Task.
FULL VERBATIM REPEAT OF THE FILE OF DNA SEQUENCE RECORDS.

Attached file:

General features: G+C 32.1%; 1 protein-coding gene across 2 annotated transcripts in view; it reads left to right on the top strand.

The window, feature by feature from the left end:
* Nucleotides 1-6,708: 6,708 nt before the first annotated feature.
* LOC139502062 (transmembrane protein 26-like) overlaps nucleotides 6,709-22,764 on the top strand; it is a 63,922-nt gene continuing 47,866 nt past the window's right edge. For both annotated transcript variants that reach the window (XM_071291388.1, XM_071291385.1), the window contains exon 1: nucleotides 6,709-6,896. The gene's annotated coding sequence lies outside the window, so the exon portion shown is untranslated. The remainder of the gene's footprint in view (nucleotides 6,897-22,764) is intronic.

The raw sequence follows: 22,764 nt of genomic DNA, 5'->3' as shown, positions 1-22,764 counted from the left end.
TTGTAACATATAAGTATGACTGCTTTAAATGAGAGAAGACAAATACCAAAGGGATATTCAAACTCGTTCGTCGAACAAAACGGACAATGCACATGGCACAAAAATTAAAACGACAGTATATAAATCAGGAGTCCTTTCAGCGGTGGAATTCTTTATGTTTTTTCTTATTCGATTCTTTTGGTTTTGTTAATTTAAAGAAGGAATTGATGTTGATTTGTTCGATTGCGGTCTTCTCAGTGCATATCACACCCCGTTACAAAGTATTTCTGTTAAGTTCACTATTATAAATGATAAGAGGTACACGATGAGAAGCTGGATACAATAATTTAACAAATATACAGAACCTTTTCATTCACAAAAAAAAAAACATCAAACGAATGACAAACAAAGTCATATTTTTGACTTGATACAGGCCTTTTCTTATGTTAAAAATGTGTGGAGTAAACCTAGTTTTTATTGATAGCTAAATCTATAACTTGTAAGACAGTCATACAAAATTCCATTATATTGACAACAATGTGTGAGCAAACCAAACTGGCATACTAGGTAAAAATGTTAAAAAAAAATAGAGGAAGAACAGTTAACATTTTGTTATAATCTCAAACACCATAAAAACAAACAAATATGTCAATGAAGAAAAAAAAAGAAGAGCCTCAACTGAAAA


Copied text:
General features: G+C 32.1%; 1 protein-coding gene across 2 annotated transcripts in view; it reads left to right on the top strand.

The window, feature by feature from the left end:
* Nucleotides 1-6,708: 6,708 nt before the first annotated feature.
* LOC139502062 (transmembrane protein 26-like) overlaps nucleotides 6,709-22,764 on the top strand; it is a 63,922-nt gene continuing 47,866 nt past the window's right edge. For both annotated transcript variants that reach the window (XM_071291388.1, XM_071291385.1), the window contains exon 1: nucleotides 6,709-6,896. The gene's annotated coding sequence lies outside the window, so the exon portion shown is untranslated. The remainder of the gene's footprint in view (nucleotides 6,897-22,764) is intronic.

The raw sequence follows: 22,764 nt of genomic DNA, 5'->3' as shown, positions 1-22,764 counted from the left end.
TTGTAACATATAAGTATGACTGCTTTAAATGAGAGAAGACAAATACCAAAGGGATATTCAAACTCGTTCGTCGAACAAAACGGACAATGCACATGGCACAAAAATTAAAACGACAGTATATAAATCAGGAGTCCTTTCAGCGGTGGAATTCTTTATGTTTTTTCTTATTCGATTCTTTTGGTTTTGTTAATTTAAAGAAGGAATTGATGTTGATTTGTTCGATTGCGGTCTTCTCAGTGCATATCACACCCCGTTACAAAGTATTTCTGTTAAGTTCACTATTATAAATGATAAGAGGTACACGATGAGAAGCTGGATACAATAATTTAACAAATATACAGAACCTTTTCATTCACAAAAAAAAAAACATCAAACGAATGACAAACAAAGTCATATTTTTGACTTGATACAGGCCTTTTCTTATGTTAAAAATGTGTGGAGTAAACCTAGTTTTTATTGATAGCTAAATCTATAACTTGTAAGACAGTCATACAAAATTCCATTATATTGACAACAATGTGTGAGCAAACCAAACTGGCATACTAGGTAAAAATGTTAAAAAAAAATAGAGGAAGAACAGTTAACATTTTGTTATAATCTCAAACACCATAAAAACAAACAAATATGTCAATGAAGAAAAAAAAAGAAGAGCCTCAACTGAAAA